To answer Susan’s question, SIB reached out to Deb Carter. Deb is a Research Professional at the University of Georgia’s laboratory in Veterinary Pathology. Her field work is  related to Avian Influenza at the Southeastern Cooperative Wildlife Disease Study. She regularly visits Seabrook Island beaches to collect Ruddy Turnstone droppings for her study. Her response was: As of right now there are no cases as to indicating that  passerines have  been infected with HPAI.   I have not removed my bird feeders at home, but that is up to you.  There is no cause for an alarm with the songbirds as far as HPAI goes. The eagles are probably eating ducks that have been infected with HPAI and that is probably why they are getting sick.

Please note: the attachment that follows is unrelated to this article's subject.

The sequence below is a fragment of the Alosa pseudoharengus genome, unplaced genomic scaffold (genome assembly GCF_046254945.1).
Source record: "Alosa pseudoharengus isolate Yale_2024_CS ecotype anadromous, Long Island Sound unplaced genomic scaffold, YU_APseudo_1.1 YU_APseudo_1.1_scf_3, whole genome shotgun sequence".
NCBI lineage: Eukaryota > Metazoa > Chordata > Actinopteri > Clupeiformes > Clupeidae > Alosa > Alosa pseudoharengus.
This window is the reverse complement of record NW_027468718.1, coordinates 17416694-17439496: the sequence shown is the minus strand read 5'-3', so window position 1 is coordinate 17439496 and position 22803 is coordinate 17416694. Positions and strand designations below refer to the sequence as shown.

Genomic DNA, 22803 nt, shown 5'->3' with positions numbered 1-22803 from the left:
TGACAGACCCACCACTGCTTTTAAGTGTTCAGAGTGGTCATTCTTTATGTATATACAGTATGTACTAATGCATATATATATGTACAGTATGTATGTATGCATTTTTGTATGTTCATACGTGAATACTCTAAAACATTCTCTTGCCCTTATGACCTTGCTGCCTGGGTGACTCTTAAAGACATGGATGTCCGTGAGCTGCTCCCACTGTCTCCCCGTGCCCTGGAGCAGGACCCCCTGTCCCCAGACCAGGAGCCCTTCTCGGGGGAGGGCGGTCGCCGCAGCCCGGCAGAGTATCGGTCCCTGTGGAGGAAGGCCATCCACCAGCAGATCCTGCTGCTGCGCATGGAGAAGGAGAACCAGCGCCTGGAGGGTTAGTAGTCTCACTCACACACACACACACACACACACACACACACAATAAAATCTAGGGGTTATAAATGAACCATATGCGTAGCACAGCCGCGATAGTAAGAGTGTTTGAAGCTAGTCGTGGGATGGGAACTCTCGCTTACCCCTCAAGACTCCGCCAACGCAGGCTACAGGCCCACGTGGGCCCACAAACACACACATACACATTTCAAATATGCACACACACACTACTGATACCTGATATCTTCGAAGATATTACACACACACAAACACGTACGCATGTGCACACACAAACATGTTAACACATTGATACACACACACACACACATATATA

So although the eaglet news is sad, for now we can continue to enjoy the visits of our feathered friends to our feeders.

SIB Presents: The Center for Birds of Prey

22 Seats Still Available
Our First In-Person Evening Program
since 2020

Date: Tuesday March 22, 2022
Registration starts 7:00pm. Program starts 7:30pm
Location: Live Oak Hall, Lake House, Seabrook Island, SC
Program Fee: Members $5.00
Attendance: Limited to 100 members

There is no longer a mask requirement at the Seabrook Island Lake House, although you are welcome to wear one if you choose. Social distancing is recommended but also is not required. SIB will not be providing refreshments at this event.

If you are not a 2022 SIB Member,
you must first join/renew for $10/year